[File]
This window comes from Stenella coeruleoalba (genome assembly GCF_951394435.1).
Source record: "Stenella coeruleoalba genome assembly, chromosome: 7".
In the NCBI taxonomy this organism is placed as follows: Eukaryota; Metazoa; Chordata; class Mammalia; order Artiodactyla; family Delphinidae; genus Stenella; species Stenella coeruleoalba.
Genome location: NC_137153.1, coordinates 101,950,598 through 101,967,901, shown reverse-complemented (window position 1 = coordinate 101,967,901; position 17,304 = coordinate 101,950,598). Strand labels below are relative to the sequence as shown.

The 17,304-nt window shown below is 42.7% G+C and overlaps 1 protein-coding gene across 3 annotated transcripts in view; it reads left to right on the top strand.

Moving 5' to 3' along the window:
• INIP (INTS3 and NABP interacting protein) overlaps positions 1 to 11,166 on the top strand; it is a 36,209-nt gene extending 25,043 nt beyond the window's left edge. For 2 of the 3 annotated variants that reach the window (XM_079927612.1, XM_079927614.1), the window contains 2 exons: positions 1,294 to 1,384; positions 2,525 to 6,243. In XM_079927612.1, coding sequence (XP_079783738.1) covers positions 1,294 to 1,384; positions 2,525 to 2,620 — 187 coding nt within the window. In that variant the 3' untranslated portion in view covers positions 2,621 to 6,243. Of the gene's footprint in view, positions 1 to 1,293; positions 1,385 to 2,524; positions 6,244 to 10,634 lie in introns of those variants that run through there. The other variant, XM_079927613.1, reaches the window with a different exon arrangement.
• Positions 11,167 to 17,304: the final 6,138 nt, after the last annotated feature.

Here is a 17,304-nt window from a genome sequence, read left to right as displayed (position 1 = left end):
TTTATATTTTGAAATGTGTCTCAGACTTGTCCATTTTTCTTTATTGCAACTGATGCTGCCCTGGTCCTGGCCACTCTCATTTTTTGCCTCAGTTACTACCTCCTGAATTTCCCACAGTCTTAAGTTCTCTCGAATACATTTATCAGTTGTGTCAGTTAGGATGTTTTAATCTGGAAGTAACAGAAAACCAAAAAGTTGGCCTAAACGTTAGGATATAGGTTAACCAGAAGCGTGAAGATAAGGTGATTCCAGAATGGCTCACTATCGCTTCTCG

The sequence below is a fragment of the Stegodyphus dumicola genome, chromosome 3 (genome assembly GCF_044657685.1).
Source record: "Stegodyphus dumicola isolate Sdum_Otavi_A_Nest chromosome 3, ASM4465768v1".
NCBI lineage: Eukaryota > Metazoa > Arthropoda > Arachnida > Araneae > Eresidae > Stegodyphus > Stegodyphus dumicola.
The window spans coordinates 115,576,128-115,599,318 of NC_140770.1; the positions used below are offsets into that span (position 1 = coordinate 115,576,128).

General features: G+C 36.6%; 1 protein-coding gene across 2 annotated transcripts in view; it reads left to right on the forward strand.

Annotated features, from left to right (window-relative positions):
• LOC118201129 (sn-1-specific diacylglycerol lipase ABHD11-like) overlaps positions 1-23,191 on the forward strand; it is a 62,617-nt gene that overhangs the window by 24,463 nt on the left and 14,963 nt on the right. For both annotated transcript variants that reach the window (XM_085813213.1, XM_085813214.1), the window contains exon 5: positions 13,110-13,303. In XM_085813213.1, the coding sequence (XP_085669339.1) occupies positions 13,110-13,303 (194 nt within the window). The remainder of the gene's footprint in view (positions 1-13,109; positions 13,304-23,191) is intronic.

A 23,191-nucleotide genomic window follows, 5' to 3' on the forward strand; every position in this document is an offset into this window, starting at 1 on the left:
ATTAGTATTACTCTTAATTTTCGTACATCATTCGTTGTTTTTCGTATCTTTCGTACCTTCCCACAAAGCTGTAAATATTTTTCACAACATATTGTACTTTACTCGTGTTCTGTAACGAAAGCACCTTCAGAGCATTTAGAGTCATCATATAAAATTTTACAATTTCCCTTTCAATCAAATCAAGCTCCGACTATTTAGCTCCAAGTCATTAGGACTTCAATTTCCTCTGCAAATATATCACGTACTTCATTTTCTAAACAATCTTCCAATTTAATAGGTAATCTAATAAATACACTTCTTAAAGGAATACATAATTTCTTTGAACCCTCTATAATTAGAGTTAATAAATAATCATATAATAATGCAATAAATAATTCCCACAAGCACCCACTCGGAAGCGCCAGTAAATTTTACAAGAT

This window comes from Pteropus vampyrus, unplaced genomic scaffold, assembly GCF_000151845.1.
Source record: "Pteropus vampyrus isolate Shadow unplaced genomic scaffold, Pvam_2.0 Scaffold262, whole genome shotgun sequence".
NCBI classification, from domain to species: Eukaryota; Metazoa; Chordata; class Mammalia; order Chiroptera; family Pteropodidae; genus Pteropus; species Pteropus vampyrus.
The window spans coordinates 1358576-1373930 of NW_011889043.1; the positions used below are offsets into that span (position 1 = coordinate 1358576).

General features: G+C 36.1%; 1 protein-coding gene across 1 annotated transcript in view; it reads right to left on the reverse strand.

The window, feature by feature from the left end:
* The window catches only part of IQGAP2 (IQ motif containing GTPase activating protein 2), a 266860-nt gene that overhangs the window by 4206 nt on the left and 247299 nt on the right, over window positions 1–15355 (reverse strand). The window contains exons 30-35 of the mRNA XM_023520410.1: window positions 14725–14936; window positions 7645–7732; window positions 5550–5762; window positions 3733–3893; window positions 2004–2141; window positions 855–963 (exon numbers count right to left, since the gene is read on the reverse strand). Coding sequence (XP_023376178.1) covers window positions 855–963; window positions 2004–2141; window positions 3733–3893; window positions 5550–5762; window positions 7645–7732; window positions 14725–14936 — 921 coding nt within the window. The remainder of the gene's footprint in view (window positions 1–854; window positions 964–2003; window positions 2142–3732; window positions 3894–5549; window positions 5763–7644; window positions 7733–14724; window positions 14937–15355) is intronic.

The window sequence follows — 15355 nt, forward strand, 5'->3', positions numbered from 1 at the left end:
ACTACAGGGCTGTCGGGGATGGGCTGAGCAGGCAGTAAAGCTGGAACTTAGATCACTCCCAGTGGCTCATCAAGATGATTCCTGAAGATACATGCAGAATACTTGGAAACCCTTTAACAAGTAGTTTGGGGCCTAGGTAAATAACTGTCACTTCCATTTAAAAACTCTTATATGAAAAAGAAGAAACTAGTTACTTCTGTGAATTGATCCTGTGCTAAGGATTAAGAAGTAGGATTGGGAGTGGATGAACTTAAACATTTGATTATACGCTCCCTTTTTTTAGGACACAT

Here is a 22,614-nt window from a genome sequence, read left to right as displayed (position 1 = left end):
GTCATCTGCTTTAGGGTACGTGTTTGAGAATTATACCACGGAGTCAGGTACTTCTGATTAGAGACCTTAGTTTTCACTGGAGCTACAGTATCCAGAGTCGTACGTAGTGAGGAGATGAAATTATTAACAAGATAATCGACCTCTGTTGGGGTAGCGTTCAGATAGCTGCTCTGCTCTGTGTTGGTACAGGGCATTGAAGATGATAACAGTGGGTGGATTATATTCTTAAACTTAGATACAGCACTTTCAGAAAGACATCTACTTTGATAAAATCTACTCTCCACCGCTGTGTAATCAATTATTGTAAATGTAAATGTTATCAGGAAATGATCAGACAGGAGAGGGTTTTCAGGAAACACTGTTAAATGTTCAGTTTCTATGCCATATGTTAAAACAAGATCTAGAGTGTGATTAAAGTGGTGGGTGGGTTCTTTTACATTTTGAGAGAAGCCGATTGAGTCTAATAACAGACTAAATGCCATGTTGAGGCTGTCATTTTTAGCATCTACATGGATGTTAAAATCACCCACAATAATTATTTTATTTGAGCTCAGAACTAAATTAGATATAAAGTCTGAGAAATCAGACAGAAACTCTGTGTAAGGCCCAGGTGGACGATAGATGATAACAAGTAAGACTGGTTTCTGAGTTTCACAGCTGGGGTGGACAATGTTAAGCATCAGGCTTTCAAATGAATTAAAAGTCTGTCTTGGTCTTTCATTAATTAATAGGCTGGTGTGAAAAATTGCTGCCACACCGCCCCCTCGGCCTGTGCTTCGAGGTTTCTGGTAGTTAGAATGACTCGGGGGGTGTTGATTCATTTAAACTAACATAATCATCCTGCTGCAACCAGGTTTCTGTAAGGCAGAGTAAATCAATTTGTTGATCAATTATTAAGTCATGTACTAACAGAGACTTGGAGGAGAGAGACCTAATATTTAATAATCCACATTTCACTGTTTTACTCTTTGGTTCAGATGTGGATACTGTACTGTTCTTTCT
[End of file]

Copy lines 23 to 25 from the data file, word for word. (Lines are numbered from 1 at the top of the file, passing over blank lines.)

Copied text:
The window spans coordinates 1358576-1373930 of NW_011889043.1; the positions used below are offsets into that span (position 1 = coordinate 1358576).

General features: G+C 36.1%; 1 protein-coding gene across 1 annotated transcript in view; it reads right to left on the reverse strand.

The window, feature by feature from the left end: